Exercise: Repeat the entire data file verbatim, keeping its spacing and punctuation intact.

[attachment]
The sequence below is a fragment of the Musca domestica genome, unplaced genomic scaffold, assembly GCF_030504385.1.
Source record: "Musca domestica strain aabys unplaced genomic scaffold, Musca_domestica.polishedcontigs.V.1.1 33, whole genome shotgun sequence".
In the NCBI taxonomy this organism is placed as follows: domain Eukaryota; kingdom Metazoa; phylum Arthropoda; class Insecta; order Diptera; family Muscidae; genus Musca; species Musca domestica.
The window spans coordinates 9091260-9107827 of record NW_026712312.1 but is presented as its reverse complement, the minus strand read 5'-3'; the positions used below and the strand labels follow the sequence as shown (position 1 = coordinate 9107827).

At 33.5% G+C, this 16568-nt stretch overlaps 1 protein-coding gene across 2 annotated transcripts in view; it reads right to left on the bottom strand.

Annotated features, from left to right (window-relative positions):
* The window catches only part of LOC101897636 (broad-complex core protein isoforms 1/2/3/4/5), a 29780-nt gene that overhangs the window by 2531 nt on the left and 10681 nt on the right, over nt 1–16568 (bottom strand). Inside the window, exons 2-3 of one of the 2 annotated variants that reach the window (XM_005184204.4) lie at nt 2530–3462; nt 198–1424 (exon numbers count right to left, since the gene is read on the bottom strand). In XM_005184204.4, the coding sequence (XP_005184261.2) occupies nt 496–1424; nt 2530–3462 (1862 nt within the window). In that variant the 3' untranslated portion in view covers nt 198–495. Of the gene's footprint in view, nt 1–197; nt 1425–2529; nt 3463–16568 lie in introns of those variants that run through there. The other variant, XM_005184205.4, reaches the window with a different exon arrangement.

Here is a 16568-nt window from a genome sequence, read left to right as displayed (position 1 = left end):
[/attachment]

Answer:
The sequence below is a fragment of the Musca domestica genome, unplaced genomic scaffold, assembly GCF_030504385.1.
Source record: "Musca domestica strain aabys unplaced genomic scaffold, Musca_domestica.polishedcontigs.V.1.1 33, whole genome shotgun sequence".
In the NCBI taxonomy this organism is placed as follows: domain Eukaryota; kingdom Metazoa; phylum Arthropoda; class Insecta; order Diptera; family Muscidae; genus Musca; species Musca domestica.
The window spans coordinates 9091260-9107827 of record NW_026712312.1 but is presented as its reverse complement, the minus strand read 5'-3'; the positions used below and the strand labels follow the sequence as shown (position 1 = coordinate 9107827).

At 33.5% G+C, this 16568-nt stretch overlaps 1 protein-coding gene across 2 annotated transcripts in view; it reads right to left on the bottom strand.

Annotated features, from left to right (window-relative positions):
* The window catches only part of LOC101897636 (broad-complex core protein isoforms 1/2/3/4/5), a 29780-nt gene that overhangs the window by 2531 nt on the left and 10681 nt on the right, over nt 1–16568 (bottom strand). Inside the window, exons 2-3 of one of the 2 annotated variants that reach the window (XM_005184204.4) lie at nt 2530–3462; nt 198–1424 (exon numbers count right to left, since the gene is read on the bottom strand). In XM_005184204.4, the coding sequence (XP_005184261.2) occupies nt 496–1424; nt 2530–3462 (1862 nt within the window). In that variant the 3' untranslated portion in view covers nt 198–495. Of the gene's footprint in view, nt 1–197; nt 1425–2529; nt 3463–16568 lie in introns of those variants that run through there. The other variant, XM_005184205.4, reaches the window with a different exon arrangement.

Here is a 16568-nt window from a genome sequence, read left to right as displayed (position 1 = left end):